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Monday January 22 2018
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Duquesne taking advantage of new Consol Energy Center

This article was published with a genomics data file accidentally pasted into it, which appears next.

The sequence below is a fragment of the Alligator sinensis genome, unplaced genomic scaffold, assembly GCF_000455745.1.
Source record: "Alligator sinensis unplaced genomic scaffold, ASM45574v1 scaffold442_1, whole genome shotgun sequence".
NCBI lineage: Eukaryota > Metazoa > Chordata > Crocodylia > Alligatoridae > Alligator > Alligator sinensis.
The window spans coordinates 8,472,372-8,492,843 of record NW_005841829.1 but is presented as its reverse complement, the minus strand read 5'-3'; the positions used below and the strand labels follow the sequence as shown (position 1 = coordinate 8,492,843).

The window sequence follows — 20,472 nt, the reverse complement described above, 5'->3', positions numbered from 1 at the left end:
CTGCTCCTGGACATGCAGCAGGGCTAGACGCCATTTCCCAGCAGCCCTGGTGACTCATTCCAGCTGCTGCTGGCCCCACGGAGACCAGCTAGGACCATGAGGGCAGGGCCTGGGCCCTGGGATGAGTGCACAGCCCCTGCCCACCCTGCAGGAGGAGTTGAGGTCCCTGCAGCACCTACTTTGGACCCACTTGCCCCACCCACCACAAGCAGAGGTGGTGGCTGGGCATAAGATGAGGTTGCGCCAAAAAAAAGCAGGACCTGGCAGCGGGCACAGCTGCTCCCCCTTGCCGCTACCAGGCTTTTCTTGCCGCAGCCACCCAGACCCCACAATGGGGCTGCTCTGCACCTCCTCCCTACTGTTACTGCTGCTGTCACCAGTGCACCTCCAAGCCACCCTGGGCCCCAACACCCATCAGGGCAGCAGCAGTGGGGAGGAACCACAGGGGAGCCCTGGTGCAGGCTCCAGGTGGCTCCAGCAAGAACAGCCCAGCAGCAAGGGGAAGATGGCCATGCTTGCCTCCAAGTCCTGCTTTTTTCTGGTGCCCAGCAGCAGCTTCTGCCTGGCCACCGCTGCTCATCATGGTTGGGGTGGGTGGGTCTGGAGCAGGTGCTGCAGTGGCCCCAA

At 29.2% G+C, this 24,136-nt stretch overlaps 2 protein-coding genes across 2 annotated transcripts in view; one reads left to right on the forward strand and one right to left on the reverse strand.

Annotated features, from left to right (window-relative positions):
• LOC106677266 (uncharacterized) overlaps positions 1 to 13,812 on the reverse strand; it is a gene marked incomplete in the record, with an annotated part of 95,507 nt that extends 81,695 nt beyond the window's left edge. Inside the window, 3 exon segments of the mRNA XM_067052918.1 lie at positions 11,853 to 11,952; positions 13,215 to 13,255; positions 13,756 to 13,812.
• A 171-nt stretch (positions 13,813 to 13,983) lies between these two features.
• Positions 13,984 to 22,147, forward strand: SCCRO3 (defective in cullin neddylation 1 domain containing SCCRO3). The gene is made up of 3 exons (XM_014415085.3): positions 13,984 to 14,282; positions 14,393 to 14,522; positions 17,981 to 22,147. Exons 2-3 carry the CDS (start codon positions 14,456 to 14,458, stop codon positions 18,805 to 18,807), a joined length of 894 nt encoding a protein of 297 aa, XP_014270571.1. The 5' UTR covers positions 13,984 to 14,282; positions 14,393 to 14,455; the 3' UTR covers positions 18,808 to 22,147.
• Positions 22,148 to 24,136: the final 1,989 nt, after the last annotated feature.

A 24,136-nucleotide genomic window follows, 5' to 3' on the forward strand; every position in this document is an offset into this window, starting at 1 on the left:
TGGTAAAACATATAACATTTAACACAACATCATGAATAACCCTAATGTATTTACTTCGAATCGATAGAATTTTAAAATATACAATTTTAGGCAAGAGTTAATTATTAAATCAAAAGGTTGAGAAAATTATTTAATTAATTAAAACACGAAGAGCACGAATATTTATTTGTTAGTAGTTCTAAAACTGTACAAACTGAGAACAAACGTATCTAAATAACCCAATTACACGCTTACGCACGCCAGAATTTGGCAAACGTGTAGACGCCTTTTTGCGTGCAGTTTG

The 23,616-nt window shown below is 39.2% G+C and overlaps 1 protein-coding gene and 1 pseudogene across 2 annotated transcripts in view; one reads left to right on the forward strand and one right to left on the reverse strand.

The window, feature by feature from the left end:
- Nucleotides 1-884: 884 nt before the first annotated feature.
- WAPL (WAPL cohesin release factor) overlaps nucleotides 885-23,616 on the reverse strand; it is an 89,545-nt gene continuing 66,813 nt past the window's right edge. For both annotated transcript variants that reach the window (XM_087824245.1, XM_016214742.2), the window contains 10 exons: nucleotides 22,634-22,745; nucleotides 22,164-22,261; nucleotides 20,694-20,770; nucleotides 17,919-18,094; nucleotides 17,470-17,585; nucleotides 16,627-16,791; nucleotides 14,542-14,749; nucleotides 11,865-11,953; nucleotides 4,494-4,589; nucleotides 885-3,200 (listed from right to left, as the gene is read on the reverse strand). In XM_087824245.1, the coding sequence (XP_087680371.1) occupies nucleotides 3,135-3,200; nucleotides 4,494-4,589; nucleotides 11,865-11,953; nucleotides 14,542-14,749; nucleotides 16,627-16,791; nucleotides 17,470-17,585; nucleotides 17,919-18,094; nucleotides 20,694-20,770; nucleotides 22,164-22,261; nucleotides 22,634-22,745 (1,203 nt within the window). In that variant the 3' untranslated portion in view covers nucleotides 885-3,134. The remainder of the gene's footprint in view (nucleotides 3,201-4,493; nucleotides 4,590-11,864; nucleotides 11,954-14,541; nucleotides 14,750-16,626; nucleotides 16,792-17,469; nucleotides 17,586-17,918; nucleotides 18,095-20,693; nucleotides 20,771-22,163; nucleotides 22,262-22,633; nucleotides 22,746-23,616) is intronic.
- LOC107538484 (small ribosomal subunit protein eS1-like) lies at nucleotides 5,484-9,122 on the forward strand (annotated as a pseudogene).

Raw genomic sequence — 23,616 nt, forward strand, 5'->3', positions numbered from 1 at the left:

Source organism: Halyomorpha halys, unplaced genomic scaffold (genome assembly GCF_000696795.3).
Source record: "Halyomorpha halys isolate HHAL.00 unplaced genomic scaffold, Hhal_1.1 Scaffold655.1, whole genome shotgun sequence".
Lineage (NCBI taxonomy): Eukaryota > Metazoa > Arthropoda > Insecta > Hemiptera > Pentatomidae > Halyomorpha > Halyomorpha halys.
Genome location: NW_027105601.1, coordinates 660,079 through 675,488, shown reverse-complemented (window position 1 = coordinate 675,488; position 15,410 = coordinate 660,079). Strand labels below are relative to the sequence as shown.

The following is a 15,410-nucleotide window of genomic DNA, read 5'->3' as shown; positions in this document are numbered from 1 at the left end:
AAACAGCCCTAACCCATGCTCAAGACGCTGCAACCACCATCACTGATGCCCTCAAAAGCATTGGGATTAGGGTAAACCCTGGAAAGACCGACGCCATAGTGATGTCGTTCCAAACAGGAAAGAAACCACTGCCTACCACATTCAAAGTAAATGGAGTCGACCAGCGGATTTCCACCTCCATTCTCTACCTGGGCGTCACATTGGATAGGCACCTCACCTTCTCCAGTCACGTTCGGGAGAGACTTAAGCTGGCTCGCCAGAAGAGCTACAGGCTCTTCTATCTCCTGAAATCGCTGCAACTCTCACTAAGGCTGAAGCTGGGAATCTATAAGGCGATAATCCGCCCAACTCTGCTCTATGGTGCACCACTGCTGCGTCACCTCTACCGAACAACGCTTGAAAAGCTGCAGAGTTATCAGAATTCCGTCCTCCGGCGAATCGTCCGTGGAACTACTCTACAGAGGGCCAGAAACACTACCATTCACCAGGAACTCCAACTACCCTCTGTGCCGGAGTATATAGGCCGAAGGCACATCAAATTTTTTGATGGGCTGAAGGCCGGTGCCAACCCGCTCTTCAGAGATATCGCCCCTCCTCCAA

The Consol Energy Center is already a busy place, and it’s about to get even busier. The Pittsburgh Penguins’ new home should host at least 41 professional ice hockey games each season for the next several decades, not including the Stanley Cup playoffs, which could also be there on an annual basis. College hockey should be a popular attraction at the “House that Mario Built” as well with Robert Morris University planning quite a few events there, including the men’s Frozen Four in 2013. Other events are set to make their way into Pittsburgh’s newest sports venue too, including concerts and even arena football. So with available dates to hold events at Consol seemingly shrinking by the minute, one would think that the place isn’t taking any more reservations. Not so, says Greg Amodio, Director of Athletics at the arena’s next-door neighbor Duquesne University. “We know that management for the new arena wanted to emphasize that although Consol is the home of Penguins, it could be used for a variety of events,” says Amodio. “The Consol Energy Center is on the doorstep of our university. Only a block away. That’s a tremendous and unique opportunity. Management of the facility has been very gracious with us to be able to take advantage of that and partner with them.” That partnership has already started. The Dukes will host first- and second-round games of the NCAA Division I men’s basketball tournament at Consol in 2012, placing teams in locker rooms outfitted in Duquesne’s red and blue and the University of Pittsburgh’s blue and gold. This year’s City Game between Duquesne and Pitt will also be played at Consol on Dec. 1, one of four Dukes men’s games at the arena this season and the first basketball contest at the new facility. Amodio senses that this might be just the beginning. “We talked with management about the upper-bowl curtaining system at the new arena,” says Amodio. “Essentially, what will happen is that once the upper bowl is curtained off, the suite level comes down to the event level, and you’re left with about an 8,200-seat facility. So, for us to be able to move basketball games there and go from our 4,400-seat Palumbo Center to an 8,200-seat, state-of-the-art facility, that’s a terrific opportunity. “Our hope is that we’re able to create a great home-court advantage there. It’s something that is financially viable for all parties involved, and our fans and students would enjoy it. “We’ll move as many games down there as we think make sense for the building, for our fan base and for our competitive advantage. Our schedule may evolve into as many as seven or eight games per season there.” Speaking of that competitive advantage—-increased attendance and revenue aside—-the Dukes have already gained an edge in recruiting thanks to the proximity of Consol. “That [recruiting] model has proven to be very successful,” says head men’s basketball coach Ron Everhart, leader of a Dukes team trying to make three straight postseason appearances with the 2010-11 season. “St. John’s and Georgetown and the University of Maryland and Villanova… those guys play a lot of their big games in the large sports facilities in their areas, which are obviously very nice. “In our situation, it may benefit us even more than those institutions in that [Consol] is so state-of-the-art and so brand new. I can’t see any reason why that shouldn’t accelerate our recruiting efforts tremendously.” “The residual benefit that we receive as an institution in its entirety,” says Amodio, “specifically with the recruitment of our student-athletes, is that you’re going to see an enhanced amount of amenities in the Lower Hill District. You’re going to see more restaurants going in, more shopping, and as the Penguins continue to develop the Civic Arena site, you’ll see more commercial and more retail [businesses]. “Those are just more activities that will enhance the Lower Hill right off of our campus and allow us to walk prospective student-athletes down there to show them additional hotels and all of the things that will make us much more attractive.” In case you don’t think Amodio is serious about the future of basketball at Duquesne, take a look inside the A.J. Palumbo Center this season. Moving some games to the Consol Energy Center certainly didn’t affect plans to revamp the Palumbo this past summer. The Dukes recently installed new chair-back seats from top-to-bottom on the north side of Palumbo; replaced existing treads, risers and chair-backs on the lower level of the south side of the facility; and added a new, custom-designed, center-hung Daktronics video board to go with four new, lower-level corner scoreboards—all in the name of improving fans’ experience at the home of Dukes basketball and volleyball, not to mention concerts and commencements. And it’s not just benefitting the men. “The improvements to the seating and the more arena-like feel of the Palumbo puts us on a competitive level,” says head women’s basketball coach Suzie McConnell-Serio, leader of a Dukes women’s team that has gone to the WNIT in back-to-back years. “Our locker rooms are also going to be renovated within a year. We know that [recruits] take notice of better locker rooms and better overall facilities, and they want to be comfortable with where they are. “That’s been Greg Amodio. He has been pushing for it.” And with Amodio pushing all the right buttons, the future of Dukes basketball—-at Palumbo Center or Consol—-seems as bright as its present.

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